1. What essential question does one still need to ask to help make the diagnosis?
2. What is the tentative diagnosis?
3. Can you list at least three differential diagnoses?
4. What features of this condition differentiate it from other conditions?
5. What is the suitable treatment of this condition?
When A Newborn Presents With A Skin Condition On Both Feet
In full-term infants, isolated cutaneous findings include vesicles, pustules or, most commonly, a widespread erythematous macular rash that resembles a mild drug eruption. Candida albicans is demonstrated with potassium hydroxide (KOH) preparations of skin scrapings or via a Gram stain of pustular or vesicular contents, and is diagnostic. In contrast, congenital candidiasis in premature infants exhibits a more fulminant course and severe cutaneous findings are frequently coupled with invasive pulmonary disease and the precipitous onset of respiratory distress, which may be life-threatening. These more severe cases usually involve premature, low birth-weight infants and one would typically see this condition between the second and sixth weeks of life.
Additionally, if a new mother has a vaginal yeast infection, even if she is being treated with an antifungal, it is very important that she wash her hands frequently with hot, soapy water. This is especially important after visits to the bathroom, after diaper changes and before breastfeeding or pumping since she can spread the infection to her infant. She needs to be on the lookout for any symptoms of nipple thrush, such as suddenly sore nipples, once breastfeeding is well established. It is important to check the baby’s mouth regularly for white plaques that cannot be easily removed. The feet and toes should be scrutinized daily during the first few months of life.
What Is The Differential Diagnosis?
The differential diagnosis includes intertrigo, miliaria rubra, contact dermatitis, drug eruption, exfoliative dermatitis, tinea pedis, staphylococcal and herpes infections.
Intertrigo is inflammation of skin folds caused by skin on skin friction. Intertrigo may present a similar appearance as diaper rash or candidal infections in infants. The friction in the natural skin folds at the groin, buttocks, under the arms and between the toes can lead to a variety of complications such as secondary bacterial or fungal infections. Managing intertrigo usually involves minimizing moisture and friction with absorptive powders or barrier creams.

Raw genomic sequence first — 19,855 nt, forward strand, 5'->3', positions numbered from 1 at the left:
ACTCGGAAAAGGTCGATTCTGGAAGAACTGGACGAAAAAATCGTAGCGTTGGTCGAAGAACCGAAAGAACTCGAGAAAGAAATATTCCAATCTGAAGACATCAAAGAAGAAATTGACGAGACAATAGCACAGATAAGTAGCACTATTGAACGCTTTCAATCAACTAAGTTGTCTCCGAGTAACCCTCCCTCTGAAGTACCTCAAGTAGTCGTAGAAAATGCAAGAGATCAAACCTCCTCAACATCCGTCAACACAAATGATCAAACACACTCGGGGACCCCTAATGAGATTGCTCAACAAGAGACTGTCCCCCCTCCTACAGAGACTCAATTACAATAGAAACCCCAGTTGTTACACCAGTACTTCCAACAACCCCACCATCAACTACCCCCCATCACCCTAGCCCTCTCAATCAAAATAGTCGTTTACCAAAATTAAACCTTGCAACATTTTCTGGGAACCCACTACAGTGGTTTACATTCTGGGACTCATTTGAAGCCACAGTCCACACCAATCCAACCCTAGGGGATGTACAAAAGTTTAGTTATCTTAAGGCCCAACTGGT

Miliaria rubra, or prickly heat, is a common disorder of the eccrine sweat glands that often occurs in conditions of increased heat and humidity. This condition is very common in newborns and infants. It is thought to be caused by a blockage of the sweat ducts. One commonly sees this in the diaper area but it may also occur on the hands and feet, and in any skin fold areas. Secondary infections with yeast, fungi or virus may complicate the condition.
Contact dermatitis and drug reactions are not quite as common but may occur if the baby is exposed to certain chemicals or drugs in the first few days of life.
A Guide To Prevention And Treatment
Prevention of cutaneous Candida infections in infants requires that all pregnant females be examined for vaginal yeast infections during and immediately after pregnancy, and be treated appropriately. After giving birth, mothers need to be very aware of vaginal yeast infections and methods to reduce the risk of infecting their babies by direct contact and during breast feeding.
In regard to cutaneous Candida in a newborn infant, one can treat this condition with topical nystatin or antifungal agents. Treatment should begin immediately at the first signs of skin involvement and needs to continue for one to two weeks once the symptoms have cleared. Infants with candidiasis limited to the skin have a very favorable outcome. However, systemic involvement may occur and needs to be aggressively treated.
Dr. Dockery is a Fellow of the American College of Foot and Ankle Surgeons, and a Fellow of the American Society of Podiatric Dermatology. He is the Chairman of the Board and Director of Scientific Affairs for the Northwest Podiatric Foundation for Education and Research in Seattle.